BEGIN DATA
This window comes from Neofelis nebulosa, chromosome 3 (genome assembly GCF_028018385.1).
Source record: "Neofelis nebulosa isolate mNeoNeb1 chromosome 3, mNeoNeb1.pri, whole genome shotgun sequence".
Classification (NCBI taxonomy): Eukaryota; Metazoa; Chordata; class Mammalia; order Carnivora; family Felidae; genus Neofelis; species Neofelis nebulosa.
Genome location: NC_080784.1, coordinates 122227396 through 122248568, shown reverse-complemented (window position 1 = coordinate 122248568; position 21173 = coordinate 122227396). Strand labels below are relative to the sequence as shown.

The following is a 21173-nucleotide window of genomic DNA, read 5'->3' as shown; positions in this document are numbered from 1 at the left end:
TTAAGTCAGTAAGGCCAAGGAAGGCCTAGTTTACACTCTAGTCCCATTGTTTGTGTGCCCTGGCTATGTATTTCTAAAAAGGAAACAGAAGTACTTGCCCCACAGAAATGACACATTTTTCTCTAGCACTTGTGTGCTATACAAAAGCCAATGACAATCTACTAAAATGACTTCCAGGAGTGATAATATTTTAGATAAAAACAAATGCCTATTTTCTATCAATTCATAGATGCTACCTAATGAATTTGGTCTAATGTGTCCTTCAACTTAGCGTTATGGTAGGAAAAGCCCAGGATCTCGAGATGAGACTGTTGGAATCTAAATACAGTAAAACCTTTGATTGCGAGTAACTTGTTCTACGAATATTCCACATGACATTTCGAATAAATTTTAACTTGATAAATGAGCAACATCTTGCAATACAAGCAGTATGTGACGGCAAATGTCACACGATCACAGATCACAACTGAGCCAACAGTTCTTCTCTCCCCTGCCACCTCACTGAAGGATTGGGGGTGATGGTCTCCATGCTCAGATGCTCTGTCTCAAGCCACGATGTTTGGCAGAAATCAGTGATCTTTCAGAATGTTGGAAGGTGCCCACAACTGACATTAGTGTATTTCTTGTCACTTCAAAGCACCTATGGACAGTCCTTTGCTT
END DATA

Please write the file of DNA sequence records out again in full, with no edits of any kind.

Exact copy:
This window comes from Neofelis nebulosa, chromosome 3 (genome assembly GCF_028018385.1).
Source record: "Neofelis nebulosa isolate mNeoNeb1 chromosome 3, mNeoNeb1.pri, whole genome shotgun sequence".
Classification (NCBI taxonomy): Eukaryota; Metazoa; Chordata; class Mammalia; order Carnivora; family Felidae; genus Neofelis; species Neofelis nebulosa.
Genome location: NC_080784.1, coordinates 122227396 through 122248568, shown reverse-complemented (window position 1 = coordinate 122248568; position 21173 = coordinate 122227396). Strand labels below are relative to the sequence as shown.

The following is a 21173-nucleotide window of genomic DNA, read 5'->3' as shown; positions in this document are numbered from 1 at the left end:
TTAAGTCAGTAAGGCCAAGGAAGGCCTAGTTTACACTCTAGTCCCATTGTTTGTGTGCCCTGGCTATGTATTTCTAAAAAGGAAACAGAAGTACTTGCCCCACAGAAATGACACATTTTTCTCTAGCACTTGTGTGCTATACAAAAGCCAATGACAATCTACTAAAATGACTTCCAGGAGTGATAATATTTTAGATAAAAACAAATGCCTATTTTCTATCAATTCATAGATGCTACCTAATGAATTTGGTCTAATGTGTCCTTCAACTTAGCGTTATGGTAGGAAAAGCCCAGGATCTCGAGATGAGACTGTTGGAATCTAAATACAGTAAAACCTTTGATTGCGAGTAACTTGTTCTACGAATATTCCACATGACATTTCGAATAAATTTTAACTTGATAAATGAGCAACATCTTGCAATACAAGCAGTATGTGACGGCAAATGTCACACGATCACAGATCACAACTGAGCCAACAGTTCTTCTCTCCCCTGCCACCTCACTGAAGGATTGGGGGTGATGGTCTCCATGCTCAGATGCTCTGTCTCAAGCCACGATGTTTGGCAGAAATCAGTGATCTTTCAGAATGTTGGAAGGTGCCCACAACTGACATTAGTGTATTTCTTGTCACTTCAAAGCACCTATGGACAGTCCTTTGCTT